Dads who are slightly anxious or depressed raise kids with fewer behavioral problems and better test scores, according to a new study published in Frontiers of Psychology.
Researchers studied 61 children, 36 boys and 25 girls, and their parents. They examined how depressive or anxious symptoms in fathers during the pregnancy period, and then again when the children were between ages 6 and 8, affected the kids' behavior.
The results, researchers note, contradicted their hypothesis. The kids were all doing better than expected.
Children whose fathers reported higher levels of depressive symptoms were better able to sit still for longer periods of time, lost their tempers less frequently and had good attention spans, according to a questionnaire their parents filled out. They also had higher IQs, according to standardized tests, the study found.
This starkly contrasts how poor mental health in moms affects their children. Numerous studies have shown that mothers with depressive or anxious tendencies raise kids with more developmental problems, not less.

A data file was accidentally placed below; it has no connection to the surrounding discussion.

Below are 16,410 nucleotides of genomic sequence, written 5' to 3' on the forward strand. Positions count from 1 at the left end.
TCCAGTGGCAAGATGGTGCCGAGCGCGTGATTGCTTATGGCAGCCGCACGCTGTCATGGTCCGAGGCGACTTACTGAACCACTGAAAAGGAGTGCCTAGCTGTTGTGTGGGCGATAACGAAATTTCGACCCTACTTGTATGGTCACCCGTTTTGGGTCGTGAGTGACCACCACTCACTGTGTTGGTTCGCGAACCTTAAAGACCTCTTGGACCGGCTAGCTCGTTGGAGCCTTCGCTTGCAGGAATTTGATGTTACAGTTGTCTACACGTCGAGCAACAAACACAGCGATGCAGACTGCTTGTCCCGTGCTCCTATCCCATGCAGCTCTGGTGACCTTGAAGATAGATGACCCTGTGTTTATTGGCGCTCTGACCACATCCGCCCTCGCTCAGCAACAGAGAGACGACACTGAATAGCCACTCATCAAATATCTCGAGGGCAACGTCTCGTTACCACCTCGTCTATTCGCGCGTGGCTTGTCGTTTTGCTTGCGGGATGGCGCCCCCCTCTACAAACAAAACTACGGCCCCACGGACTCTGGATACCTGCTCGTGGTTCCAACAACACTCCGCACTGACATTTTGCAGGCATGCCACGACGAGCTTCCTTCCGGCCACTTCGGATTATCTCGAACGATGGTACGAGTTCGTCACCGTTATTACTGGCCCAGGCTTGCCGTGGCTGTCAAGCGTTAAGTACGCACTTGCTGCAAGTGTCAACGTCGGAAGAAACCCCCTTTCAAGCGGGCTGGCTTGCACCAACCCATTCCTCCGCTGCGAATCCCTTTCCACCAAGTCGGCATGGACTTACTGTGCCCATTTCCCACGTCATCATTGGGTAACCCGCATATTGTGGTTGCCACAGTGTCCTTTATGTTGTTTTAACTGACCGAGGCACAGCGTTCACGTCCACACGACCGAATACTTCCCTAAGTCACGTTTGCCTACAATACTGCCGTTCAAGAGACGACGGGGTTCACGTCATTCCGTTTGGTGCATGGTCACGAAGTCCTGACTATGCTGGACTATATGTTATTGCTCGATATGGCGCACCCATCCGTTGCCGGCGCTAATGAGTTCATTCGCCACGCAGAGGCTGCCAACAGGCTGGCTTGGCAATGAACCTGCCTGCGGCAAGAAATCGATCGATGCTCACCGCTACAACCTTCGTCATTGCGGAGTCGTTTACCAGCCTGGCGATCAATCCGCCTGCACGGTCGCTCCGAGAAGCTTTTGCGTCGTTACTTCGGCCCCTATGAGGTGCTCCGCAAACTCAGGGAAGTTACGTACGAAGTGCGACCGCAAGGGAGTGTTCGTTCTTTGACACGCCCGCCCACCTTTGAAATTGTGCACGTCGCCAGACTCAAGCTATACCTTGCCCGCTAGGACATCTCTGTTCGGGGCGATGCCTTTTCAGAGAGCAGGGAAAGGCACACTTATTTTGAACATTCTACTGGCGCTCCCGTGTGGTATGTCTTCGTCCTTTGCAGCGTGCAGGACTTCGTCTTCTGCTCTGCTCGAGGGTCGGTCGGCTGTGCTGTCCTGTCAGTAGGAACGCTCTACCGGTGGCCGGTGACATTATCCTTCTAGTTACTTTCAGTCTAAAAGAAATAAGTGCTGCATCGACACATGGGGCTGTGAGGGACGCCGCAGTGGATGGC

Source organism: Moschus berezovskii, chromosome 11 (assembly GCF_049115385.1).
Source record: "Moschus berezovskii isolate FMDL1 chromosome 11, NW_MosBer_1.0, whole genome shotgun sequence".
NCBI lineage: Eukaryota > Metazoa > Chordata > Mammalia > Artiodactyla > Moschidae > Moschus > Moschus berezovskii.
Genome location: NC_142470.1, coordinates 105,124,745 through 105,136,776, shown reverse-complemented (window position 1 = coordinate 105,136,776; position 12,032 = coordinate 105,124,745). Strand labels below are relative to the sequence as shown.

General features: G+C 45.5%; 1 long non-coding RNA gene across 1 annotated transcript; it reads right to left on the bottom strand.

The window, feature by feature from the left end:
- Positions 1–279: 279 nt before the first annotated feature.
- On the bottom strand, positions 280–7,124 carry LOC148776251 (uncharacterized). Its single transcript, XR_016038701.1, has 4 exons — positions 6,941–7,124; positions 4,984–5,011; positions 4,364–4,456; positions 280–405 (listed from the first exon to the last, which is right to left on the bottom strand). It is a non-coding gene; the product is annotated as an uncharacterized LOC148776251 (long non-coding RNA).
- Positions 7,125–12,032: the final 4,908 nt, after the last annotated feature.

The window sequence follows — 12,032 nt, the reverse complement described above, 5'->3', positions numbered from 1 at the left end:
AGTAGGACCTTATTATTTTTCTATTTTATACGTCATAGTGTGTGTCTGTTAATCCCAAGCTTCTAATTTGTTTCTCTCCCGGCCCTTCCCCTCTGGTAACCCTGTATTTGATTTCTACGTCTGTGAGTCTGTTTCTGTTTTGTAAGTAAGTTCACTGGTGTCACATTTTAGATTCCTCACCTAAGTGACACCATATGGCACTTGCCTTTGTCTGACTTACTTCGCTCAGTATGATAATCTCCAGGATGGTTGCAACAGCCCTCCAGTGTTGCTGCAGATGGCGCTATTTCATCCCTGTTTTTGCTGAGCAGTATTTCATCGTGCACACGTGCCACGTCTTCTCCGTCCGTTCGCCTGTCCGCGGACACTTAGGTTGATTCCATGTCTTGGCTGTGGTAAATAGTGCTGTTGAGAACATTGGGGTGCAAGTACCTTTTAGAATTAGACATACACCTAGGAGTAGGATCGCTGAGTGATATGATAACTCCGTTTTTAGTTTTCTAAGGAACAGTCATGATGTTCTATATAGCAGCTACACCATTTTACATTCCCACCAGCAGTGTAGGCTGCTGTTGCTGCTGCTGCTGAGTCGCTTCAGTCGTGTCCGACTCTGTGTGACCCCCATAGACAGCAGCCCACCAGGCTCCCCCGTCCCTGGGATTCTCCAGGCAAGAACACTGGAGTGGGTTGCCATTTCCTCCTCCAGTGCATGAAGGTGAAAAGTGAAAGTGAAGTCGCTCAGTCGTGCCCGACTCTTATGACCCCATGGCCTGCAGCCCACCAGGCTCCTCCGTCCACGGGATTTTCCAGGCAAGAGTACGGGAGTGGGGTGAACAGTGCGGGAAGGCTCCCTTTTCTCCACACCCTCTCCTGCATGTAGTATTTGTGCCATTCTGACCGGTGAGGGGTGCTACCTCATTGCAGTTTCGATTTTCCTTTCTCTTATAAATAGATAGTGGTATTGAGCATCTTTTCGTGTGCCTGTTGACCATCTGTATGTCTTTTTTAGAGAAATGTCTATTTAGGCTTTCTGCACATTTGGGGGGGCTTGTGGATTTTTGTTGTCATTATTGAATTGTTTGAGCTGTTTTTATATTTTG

One 2018 paper, which reviewed 18 studies, showed that both maternal and paternal anxiety negatively affected offspring, however the influence of maternal anxiety was greater.
One possible reason paternal distress seems to have had the opposite affect is that these dads might be practicing better parental attunement, Tina Montreuil, a co-author of the paper and an associate professor at the McGill University department of educational and counseling psychology, told ScienceDaily.com.
Parental attunement is when parents are aware and responsive to their child's emotions.
"Since greater parental attunement is associated to child cognitive and social competencies, one potential explanation is that the fathers in our study sample may have shown greater attunement to their child to 'compensate' for environmental risk factors, such as maternal depressive or anxiety symptoms, or others known predictors," she told ScienceDaily.com.
But, study authors say, more research needs to be done on how fathers' mental health affects their offspring.
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